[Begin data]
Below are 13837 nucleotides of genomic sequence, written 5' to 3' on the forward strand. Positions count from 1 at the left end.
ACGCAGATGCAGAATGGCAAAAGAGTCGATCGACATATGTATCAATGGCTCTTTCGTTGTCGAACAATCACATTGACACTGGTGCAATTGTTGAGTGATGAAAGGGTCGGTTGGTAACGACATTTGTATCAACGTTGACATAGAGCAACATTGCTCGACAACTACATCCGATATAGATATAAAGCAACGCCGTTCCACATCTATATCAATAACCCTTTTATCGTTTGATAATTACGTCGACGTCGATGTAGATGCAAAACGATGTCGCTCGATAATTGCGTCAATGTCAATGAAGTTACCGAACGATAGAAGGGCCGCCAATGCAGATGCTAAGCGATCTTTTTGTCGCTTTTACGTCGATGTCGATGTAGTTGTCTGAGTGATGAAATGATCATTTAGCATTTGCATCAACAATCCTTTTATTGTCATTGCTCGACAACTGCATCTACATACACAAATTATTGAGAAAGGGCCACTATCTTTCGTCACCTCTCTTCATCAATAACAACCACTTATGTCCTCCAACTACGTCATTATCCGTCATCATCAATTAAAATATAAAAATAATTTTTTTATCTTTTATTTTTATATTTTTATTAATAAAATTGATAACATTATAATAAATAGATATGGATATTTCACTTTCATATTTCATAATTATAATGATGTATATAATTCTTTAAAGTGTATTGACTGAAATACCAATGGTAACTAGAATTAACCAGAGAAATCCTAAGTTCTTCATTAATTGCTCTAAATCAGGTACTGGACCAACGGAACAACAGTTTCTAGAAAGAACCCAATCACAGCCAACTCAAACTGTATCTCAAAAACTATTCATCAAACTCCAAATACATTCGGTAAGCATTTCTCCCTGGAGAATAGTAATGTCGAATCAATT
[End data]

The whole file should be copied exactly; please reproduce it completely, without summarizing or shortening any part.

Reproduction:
Below are 13837 nucleotides of genomic sequence, written 5' to 3' on the forward strand. Positions count from 1 at the left end.
ACGCAGATGCAGAATGGCAAAAGAGTCGATCGACATATGTATCAATGGCTCTTTCGTTGTCGAACAATCACATTGACACTGGTGCAATTGTTGAGTGATGAAAGGGTCGGTTGGTAACGACATTTGTATCAACGTTGACATAGAGCAACATTGCTCGACAACTACATCCGATATAGATATAAAGCAACGCCGTTCCACATCTATATCAATAACCCTTTTATCGTTTGATAATTACGTCGACGTCGATGTAGATGCAAAACGATGTCGCTCGATAATTGCGTCAATGTCAATGAAGTTACCGAACGATAGAAGGGCCGCCAATGCAGATGCTAAGCGATCTTTTTGTCGCTTTTACGTCGATGTCGATGTAGTTGTCTGAGTGATGAAATGATCATTTAGCATTTGCATCAACAATCCTTTTATTGTCATTGCTCGACAACTGCATCTACATACACAAATTATTGAGAAAGGGCCACTATCTTTCGTCACCTCTCTTCATCAATAACAACCACTTATGTCCTCCAACTACGTCATTATCCGTCATCATCAATTAAAATATAAAAATAATTTTTTTATCTTTTATTTTTATATTTTTATTAATAAAATTGATAACATTATAATAAATAGATATGGATATTTCACTTTCATATTTCATAATTATAATGATGTATATAATTCTTTAAAGTGTATTGACTGAAATACCAATGGTAACTAGAATTAACCAGAGAAATCCTAAGTTCTTCATTAATTGCTCTAAATCAGGTACTGGACCAACGGAACAACAGTTTCTAGAAAGAACCCAATCACAGCCAACTCAAACTGTATCTCAAAAACTATTCATCAAACTCCAAATACATTCGGTAAGCATTTCTCCCTGGAGAATAGTAATGTCGAATCAATT